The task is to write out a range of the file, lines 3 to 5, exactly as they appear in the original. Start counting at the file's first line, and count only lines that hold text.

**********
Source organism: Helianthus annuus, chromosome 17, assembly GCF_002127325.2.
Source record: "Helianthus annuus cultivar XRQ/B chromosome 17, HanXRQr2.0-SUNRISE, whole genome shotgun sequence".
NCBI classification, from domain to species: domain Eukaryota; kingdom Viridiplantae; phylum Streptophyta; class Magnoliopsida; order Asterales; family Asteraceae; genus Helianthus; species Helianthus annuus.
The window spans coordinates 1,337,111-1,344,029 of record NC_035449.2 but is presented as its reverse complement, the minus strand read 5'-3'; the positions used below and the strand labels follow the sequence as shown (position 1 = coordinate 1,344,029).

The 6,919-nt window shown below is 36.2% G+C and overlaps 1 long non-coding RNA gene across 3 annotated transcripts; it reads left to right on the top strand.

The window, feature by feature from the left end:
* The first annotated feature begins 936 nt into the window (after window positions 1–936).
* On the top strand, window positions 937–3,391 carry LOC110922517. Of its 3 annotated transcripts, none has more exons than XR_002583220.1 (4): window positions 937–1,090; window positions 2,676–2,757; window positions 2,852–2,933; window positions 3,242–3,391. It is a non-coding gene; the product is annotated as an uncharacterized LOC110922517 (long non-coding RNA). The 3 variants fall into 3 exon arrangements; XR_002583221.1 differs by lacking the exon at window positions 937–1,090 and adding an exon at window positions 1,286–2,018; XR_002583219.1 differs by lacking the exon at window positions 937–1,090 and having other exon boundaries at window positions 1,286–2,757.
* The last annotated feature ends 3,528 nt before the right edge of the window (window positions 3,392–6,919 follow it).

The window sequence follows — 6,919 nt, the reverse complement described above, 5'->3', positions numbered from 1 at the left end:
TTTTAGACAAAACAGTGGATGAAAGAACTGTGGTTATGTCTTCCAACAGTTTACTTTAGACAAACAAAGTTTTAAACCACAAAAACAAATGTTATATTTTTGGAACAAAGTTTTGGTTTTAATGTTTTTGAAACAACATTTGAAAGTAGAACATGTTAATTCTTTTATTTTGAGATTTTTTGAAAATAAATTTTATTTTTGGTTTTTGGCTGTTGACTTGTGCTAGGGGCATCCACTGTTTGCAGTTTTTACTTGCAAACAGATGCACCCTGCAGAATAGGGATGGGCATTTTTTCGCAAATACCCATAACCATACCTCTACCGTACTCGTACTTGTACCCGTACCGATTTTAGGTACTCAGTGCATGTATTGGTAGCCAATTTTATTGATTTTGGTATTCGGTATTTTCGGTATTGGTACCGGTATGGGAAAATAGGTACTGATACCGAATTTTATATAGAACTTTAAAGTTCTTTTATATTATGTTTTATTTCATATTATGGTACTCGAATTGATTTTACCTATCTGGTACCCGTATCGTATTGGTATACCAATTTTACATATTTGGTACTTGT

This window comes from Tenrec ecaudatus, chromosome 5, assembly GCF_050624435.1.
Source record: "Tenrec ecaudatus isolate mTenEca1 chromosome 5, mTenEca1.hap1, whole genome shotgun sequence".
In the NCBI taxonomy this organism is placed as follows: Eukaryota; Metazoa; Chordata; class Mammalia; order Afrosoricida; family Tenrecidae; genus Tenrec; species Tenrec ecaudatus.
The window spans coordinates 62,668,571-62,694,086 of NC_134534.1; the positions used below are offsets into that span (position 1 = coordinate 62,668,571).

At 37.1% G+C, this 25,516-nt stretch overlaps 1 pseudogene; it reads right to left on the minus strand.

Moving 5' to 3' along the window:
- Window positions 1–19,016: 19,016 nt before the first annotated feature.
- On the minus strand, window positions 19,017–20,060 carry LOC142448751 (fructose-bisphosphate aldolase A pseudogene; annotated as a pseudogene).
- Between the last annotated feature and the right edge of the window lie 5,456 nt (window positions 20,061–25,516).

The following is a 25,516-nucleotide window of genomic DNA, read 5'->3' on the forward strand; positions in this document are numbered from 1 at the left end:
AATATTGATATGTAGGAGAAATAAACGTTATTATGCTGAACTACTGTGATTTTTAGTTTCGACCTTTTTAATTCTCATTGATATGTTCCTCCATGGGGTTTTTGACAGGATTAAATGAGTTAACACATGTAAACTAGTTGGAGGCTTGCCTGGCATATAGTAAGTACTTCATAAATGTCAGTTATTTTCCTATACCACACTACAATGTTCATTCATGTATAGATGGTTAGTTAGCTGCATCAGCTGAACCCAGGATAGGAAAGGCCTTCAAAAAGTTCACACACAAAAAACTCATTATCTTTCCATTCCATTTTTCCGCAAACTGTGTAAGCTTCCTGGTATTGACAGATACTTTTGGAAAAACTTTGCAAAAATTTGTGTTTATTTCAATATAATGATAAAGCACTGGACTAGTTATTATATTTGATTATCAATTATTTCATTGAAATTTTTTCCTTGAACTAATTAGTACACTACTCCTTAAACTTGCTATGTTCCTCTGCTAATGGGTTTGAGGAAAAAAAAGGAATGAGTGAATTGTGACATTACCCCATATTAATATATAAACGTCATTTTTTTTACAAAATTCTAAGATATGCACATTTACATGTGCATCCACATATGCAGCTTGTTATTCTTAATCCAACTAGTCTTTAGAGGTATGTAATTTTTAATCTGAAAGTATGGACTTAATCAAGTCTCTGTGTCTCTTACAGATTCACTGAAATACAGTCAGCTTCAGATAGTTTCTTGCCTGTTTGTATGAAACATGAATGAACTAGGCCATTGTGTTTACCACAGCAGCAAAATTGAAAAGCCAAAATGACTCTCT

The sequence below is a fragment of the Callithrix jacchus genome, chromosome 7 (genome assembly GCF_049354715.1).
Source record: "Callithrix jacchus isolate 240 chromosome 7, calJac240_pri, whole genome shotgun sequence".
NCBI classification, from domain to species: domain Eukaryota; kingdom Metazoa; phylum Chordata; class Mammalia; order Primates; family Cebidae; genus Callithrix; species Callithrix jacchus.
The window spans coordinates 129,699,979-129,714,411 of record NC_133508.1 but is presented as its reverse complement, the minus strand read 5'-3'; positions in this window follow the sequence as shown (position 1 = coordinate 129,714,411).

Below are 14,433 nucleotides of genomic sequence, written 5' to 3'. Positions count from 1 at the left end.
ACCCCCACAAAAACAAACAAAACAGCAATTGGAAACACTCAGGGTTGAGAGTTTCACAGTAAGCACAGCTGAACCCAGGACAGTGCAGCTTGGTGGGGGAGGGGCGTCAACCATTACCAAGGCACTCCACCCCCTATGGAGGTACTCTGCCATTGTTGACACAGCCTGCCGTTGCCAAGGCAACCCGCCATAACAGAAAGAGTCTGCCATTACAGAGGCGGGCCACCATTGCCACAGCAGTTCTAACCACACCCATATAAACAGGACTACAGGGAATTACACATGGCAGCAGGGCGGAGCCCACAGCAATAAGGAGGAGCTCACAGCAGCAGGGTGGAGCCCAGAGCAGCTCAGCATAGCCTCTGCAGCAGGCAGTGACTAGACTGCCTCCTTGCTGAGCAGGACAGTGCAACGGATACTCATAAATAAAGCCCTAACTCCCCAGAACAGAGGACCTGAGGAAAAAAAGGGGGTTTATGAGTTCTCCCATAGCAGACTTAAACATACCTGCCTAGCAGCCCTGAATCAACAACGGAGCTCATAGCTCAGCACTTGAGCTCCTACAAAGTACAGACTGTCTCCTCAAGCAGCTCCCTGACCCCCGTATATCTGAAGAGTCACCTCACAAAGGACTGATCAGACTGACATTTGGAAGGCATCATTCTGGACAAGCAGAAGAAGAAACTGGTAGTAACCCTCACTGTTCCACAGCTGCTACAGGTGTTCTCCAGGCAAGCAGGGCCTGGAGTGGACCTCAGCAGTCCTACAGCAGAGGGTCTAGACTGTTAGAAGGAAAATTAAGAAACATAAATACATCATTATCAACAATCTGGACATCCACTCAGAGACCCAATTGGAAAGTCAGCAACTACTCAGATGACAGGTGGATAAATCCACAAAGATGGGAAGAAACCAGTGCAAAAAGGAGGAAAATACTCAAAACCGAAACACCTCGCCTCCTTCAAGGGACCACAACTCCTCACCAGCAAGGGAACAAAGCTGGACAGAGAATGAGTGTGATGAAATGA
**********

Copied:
NCBI classification, from domain to species: domain Eukaryota; kingdom Viridiplantae; phylum Streptophyta; class Magnoliopsida; order Asterales; family Asteraceae; genus Helianthus; species Helianthus annuus.
The window spans coordinates 1,337,111-1,344,029 of record NC_035449.2 but is presented as its reverse complement, the minus strand read 5'-3'; the positions used below and the strand labels follow the sequence as shown (position 1 = coordinate 1,344,029).

The 6,919-nt window shown below is 36.2% G+C and overlaps 1 long non-coding RNA gene across 3 annotated transcripts; it reads left to right on the top strand.